CC The scaling factor for this case is considered to be 2 With other values for the vector components the cross correlation is calculated, whereafter the result is shifted to the left as long as it is less then CC Since the number of scaling factor levels can be limited the number of shifts that are performed can also be limited. Thus, when the cross correlation is small it may happen that the most significant bits of the mantissa comprise only zeros even after a maximum number of shifts. C E In the same way the stored values C The mantissas for C A drawback of the implementation of FIG. 2 is that shifts may be necessary for both input signals. This leads to a loss of accuracy in both input signals, which in turn implies that the subsequent comparison becomes more uncertain. Another drawback is that a shifting of both input signals requires unnecessary long time. FIG. 3 shows a block diagram of a second, preferred embodiment of an apparatus for performing the method in accordance with the present invention, in which the above drawbacks have been eliminated. Instead of calculating two scaling factors the scaling factor calculation unit 304 calculates an effective scaling factor. This is calculated by subtracting the exponent for the scaling factor of the pair E An implementation of the preferred embodiment in accordance with FIG. 3 is illustrated in detail by the PASCAL-program that is attached before the patent claims. FIG. 4 shows a block diagram of a third embodiment of an apparatus for performing the method in accordance with the present invention. As in the embodiment of FIG. 3 the scaling factor calculation unit 404 calculates an effective scaling factor, but in this embodiment the effective scaling factor is always applied only to one of the products from multipliers 112, 114. In FIG. 4 the effective scaling factor is applied to the product from multiplier 112 over scaling unit 406. In this embodiment the shifting can therefore be both to the right and to the left, depending on whether the exponent of the effective scaling factor is positive or negative. Thus, the input signals to comparator 116 require more than one word. Below is a comparison of the complexity expressed in MIPS (million instructions per second) for the coding method illustrated in FIG. 1. Only the complexity for the calculation of cross correlation, energy and the comparison have been estimated, since the main part of the complexity arises in these sections. The following methods have been compared: 1. Floating point implementation in hardware. 2. Floating point implementation in software on an integer digital signal processor. 3. Implementation in double precision on an integer digital signal processor. 4. The method in accordance with the present invention implemented on an integer digital signal processor. In the calculations below it is assumed that each sampled speech vector comprises 40 samples (40 components), that each speech vector extends over a time frame of 5 ms, and that the adaptive code book contains 128 excitation vectors, each with 40 components. The estimations of the number of necessary instruction cycles for the different operations on an integer digital signal processor have been looked up in "TMS320C25 USER'S GUIDE" from Texas Instruments. 1. Floating point implementation in hardware. Floating point operations (FLOP) are complex but implemented in hardware. For this reason they are here counted as one instruction each to facilitate the comparison.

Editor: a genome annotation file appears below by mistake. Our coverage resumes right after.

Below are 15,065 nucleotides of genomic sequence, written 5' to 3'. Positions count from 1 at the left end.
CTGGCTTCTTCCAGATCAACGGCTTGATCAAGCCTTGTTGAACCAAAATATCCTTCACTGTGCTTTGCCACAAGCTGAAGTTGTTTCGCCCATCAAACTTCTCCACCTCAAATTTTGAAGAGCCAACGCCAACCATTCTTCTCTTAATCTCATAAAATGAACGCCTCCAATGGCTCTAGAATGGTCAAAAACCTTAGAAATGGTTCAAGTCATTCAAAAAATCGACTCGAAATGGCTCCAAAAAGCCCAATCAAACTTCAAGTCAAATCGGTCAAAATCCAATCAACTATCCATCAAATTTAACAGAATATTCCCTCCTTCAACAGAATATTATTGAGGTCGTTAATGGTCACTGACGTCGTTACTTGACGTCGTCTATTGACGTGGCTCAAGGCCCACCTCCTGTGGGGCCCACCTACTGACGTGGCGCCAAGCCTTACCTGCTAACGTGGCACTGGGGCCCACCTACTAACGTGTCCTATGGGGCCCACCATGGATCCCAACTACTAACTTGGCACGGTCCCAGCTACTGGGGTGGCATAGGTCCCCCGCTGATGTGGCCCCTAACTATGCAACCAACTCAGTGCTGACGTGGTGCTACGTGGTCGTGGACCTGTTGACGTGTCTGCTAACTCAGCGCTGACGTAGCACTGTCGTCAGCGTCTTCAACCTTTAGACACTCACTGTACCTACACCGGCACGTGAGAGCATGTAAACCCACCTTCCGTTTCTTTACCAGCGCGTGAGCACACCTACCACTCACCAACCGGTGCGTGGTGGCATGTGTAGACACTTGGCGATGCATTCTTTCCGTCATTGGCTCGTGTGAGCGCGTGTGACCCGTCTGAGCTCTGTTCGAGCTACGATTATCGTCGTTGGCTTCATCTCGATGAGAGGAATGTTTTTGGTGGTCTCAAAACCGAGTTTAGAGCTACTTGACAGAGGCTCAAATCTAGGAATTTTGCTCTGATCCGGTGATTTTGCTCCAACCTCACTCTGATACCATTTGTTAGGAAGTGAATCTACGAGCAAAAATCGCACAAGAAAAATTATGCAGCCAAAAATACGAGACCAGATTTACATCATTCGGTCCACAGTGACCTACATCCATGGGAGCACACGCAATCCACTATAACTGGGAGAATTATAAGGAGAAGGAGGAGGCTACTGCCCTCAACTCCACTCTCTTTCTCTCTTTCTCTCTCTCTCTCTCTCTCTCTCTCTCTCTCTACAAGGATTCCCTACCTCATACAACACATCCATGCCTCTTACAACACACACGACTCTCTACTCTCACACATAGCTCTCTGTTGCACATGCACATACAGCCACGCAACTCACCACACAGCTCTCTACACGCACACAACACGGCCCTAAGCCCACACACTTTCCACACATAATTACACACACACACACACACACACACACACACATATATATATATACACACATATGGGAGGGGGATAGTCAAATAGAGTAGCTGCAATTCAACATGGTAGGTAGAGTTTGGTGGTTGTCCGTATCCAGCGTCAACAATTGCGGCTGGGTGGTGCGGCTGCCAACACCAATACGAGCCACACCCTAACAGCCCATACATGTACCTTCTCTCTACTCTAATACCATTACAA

______________________________________Cross correlation: 40 multiplications-additionsEnergy: 40 multiplications-additionsComparision: 4 multiplication 1 subtractionsTotal 85 operationsThis gives 128 · 85/0.005 = 2.2 MIPS______________________________________ 2. Floating point implementation i software. The operations are built up by simpler insertions. The required number of instructions is approximately: